Yi Yin had no father and was born in Kongsang. The wife of Yu turned to stone, her stomach later slitting open to give birth to Qi. Laojun (i.e., Laozi) had ears that were seven chi in length (about 2.1m); he spent eighty-one years in his mother’s womb, splitting open her left side to be born, and at birth the hair on his temples was pure white. King Yan of Xu was without bones but possessed sagely virtue. Liu Yong enjoyed eating people’s scabs. King Wen (of Zhou) had four breasts. Gao Yao had a bird’s beak. Yao’s eyebrows were eight-coloured. Tang’s (the Shang founder) arm had four elbow-joints. Yu’s ears had triple openings. Li Lou (aka Li Zhu) could distinguish Qiu from Bo from ten li away. Hong Yan, minister of Wei, opened his own belly to receive Duke Yi’s liver. When King Mu of Zhou ascended as Son of Heaven, the traces of his chariot-wheels and horses spread across ‘all-under-heaven’ and in all he travelled one yi and one wan (100,100,000) li (c.33,033,000 miles).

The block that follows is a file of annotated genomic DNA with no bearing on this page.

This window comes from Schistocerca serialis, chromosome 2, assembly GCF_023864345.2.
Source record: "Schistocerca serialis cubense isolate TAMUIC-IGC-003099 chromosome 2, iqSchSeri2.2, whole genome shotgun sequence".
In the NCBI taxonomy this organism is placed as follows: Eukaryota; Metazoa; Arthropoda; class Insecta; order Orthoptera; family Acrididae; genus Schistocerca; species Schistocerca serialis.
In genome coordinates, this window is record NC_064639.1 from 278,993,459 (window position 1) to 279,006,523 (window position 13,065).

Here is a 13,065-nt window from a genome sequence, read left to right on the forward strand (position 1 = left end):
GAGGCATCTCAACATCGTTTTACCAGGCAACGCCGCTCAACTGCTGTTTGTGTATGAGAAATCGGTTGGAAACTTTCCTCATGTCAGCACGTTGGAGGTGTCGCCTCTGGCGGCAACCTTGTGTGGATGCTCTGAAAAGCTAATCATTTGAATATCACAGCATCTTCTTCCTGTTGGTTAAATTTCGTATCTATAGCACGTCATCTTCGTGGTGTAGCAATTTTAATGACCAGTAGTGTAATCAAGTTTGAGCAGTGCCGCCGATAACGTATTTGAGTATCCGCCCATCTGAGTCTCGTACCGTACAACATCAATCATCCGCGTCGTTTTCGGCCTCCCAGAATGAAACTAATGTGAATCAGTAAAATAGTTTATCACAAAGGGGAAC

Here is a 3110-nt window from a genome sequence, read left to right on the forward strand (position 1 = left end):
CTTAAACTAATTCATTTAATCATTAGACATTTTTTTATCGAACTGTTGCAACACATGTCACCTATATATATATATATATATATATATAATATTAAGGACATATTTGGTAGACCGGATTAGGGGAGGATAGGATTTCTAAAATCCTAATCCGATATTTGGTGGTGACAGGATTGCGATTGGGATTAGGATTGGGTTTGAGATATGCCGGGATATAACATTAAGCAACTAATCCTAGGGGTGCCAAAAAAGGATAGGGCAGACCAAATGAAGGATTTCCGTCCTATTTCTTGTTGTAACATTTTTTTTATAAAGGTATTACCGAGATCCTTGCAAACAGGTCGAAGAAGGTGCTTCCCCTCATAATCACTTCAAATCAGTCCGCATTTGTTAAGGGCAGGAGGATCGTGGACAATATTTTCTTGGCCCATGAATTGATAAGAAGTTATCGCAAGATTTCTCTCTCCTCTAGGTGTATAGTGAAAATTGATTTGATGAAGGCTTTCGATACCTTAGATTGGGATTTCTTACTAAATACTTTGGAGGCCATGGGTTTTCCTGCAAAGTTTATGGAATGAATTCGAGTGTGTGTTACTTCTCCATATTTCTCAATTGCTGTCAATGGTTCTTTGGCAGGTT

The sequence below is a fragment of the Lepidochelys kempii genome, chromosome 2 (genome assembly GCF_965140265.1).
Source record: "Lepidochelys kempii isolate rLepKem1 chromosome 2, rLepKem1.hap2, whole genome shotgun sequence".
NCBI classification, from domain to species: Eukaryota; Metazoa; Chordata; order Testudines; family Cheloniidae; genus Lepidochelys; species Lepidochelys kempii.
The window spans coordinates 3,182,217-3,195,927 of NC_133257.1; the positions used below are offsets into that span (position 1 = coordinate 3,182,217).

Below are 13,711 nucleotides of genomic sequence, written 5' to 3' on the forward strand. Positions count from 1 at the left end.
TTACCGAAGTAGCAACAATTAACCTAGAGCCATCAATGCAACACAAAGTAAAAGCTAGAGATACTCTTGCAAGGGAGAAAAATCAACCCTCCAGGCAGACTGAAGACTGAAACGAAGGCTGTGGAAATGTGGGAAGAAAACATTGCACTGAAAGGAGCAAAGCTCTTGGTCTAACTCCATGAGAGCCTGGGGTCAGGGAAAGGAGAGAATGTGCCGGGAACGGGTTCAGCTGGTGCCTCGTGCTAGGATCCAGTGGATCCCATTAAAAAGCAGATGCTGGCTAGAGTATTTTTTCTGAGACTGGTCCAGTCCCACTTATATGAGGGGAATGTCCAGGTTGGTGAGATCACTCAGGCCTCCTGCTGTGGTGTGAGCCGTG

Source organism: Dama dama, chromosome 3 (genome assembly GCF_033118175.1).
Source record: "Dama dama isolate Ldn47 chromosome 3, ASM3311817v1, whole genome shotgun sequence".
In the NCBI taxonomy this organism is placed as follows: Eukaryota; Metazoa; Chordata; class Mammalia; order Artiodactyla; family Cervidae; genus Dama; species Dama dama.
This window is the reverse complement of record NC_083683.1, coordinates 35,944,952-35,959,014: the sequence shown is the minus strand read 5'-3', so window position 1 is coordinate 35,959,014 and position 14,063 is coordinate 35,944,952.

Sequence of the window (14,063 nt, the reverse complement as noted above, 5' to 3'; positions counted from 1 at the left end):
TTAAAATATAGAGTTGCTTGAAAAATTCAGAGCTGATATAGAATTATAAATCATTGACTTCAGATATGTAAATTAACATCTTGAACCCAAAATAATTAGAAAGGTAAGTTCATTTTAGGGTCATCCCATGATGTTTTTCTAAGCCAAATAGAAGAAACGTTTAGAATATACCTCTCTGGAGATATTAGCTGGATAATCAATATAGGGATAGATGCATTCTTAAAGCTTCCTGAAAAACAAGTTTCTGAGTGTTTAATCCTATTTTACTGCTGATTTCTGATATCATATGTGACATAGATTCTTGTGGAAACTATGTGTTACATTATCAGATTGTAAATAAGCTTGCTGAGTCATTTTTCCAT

Li Rong 李冗, Du yi zhi, 獨異志 (Outstanding Fantastic Stories), 上1.1 (Tale 1):
Li Rong 李冗, Du yi zhi, 獨異志 (Outstanding Fantastic Stories) in Du yi zhi, Xuanshi Zhi 獨異志，宣室志 (Outstanding Fantastic Stories, Stories from the Chamber of Dissemination), edited by Zhang Yongqin 张永钦 and Hou Zhiming 侯志明 (Beijing: Zhonghua shuju, 1983)
 This is likely a figure of some note in the Three Kingdoms era. See https://zh.wikipedia.org/wiki/%E5%8A%89%E9%82%95_(%E8%9C%80%E6%BC%A2).
 Duke Yi died c. 660 BCE. See https://zh.wikipedia.org/wiki/%E8%A1%9B%E6%87%BF%E5%85%AC.